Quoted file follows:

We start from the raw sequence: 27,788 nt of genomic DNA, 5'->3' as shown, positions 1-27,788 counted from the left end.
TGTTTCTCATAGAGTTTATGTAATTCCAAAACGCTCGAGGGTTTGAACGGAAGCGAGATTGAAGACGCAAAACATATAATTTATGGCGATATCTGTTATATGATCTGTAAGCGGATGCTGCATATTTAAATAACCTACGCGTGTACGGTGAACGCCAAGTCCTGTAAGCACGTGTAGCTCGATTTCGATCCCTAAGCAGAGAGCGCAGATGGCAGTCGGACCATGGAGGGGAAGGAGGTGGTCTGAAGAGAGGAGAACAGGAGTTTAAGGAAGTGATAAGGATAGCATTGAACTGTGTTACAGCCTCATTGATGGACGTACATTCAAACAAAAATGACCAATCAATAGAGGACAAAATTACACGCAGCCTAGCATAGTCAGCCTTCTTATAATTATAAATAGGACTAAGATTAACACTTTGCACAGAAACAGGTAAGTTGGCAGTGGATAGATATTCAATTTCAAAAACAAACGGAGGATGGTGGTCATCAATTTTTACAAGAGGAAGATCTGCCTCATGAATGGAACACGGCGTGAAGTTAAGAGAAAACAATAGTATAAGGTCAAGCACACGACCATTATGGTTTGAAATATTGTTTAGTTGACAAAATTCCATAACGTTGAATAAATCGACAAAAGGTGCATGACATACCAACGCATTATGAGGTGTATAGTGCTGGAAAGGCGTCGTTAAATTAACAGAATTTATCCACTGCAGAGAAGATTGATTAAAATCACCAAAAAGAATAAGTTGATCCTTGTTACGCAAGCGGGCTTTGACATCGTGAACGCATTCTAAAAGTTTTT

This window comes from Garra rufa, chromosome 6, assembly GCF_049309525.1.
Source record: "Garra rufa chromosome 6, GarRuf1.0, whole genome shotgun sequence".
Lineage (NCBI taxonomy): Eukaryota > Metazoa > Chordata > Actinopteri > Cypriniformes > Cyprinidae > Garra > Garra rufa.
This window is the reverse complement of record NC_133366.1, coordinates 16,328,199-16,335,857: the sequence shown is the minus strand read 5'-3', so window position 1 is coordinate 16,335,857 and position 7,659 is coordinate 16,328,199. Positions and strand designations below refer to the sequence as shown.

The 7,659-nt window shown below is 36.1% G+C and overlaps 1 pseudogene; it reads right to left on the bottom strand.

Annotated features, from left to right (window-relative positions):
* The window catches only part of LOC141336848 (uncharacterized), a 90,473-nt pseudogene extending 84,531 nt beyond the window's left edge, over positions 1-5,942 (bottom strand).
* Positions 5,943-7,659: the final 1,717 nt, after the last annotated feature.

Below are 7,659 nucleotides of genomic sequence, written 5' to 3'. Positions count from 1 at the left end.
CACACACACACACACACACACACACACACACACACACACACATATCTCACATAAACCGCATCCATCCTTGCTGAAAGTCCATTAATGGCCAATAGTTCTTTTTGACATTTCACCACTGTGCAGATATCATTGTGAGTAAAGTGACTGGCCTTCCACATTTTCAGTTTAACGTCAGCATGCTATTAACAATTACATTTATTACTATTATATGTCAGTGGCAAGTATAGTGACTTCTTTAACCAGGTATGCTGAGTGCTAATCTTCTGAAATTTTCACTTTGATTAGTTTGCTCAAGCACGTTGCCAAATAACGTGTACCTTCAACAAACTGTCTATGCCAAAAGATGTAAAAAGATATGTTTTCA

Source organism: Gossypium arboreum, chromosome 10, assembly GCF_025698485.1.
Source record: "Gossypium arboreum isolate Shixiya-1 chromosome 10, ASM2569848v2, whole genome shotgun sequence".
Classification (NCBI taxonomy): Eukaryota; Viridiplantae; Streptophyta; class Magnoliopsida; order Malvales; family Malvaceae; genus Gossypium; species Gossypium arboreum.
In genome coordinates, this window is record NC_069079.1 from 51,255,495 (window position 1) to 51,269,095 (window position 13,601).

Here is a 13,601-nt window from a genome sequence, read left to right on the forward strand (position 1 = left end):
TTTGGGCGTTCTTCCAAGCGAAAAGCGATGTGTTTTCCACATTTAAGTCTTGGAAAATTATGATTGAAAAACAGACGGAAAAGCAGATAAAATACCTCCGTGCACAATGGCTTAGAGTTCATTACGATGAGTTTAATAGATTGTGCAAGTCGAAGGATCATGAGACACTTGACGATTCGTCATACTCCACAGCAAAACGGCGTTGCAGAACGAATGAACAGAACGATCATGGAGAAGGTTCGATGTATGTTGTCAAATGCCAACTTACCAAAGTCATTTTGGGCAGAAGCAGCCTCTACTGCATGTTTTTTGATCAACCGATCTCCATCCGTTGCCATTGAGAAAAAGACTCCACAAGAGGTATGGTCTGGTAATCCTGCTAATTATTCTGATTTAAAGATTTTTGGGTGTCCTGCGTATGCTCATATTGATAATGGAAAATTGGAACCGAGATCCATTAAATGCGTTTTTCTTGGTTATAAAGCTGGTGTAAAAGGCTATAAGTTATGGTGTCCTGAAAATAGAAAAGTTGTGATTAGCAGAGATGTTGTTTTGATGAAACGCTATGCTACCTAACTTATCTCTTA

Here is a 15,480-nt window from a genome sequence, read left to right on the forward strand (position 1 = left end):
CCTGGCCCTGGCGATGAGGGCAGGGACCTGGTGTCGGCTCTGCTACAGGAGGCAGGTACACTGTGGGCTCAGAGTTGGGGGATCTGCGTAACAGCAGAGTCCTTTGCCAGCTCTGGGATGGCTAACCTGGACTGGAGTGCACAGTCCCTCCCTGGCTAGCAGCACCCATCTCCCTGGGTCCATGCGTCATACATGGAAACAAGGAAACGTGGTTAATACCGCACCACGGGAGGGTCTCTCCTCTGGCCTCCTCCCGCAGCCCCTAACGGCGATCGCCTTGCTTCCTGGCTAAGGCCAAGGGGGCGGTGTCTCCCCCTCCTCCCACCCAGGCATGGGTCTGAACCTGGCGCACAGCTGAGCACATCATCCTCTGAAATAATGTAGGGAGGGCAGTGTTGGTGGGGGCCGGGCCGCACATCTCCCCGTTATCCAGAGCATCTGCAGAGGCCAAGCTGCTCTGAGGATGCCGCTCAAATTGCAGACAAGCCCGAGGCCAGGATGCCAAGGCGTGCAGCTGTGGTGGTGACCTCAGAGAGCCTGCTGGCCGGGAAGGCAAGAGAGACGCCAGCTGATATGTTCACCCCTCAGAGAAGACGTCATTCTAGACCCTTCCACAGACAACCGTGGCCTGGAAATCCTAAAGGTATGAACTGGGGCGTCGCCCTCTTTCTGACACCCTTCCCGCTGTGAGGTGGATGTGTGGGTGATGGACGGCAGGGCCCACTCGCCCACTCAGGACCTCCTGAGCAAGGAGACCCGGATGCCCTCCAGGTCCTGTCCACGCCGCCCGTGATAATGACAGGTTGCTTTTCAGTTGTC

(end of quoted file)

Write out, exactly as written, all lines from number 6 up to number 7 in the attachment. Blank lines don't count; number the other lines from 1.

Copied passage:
This window is the reverse complement of record NC_133366.1, coordinates 16,328,199-16,335,857: the sequence shown is the minus strand read 5'-3', so window position 1 is coordinate 16,335,857 and position 7,659 is coordinate 16,328,199. Positions and strand designations below refer to the sequence as shown.

The 7,659-nt window shown below is 36.1% G+C and overlaps 1 pseudogene; it reads right to left on the bottom strand.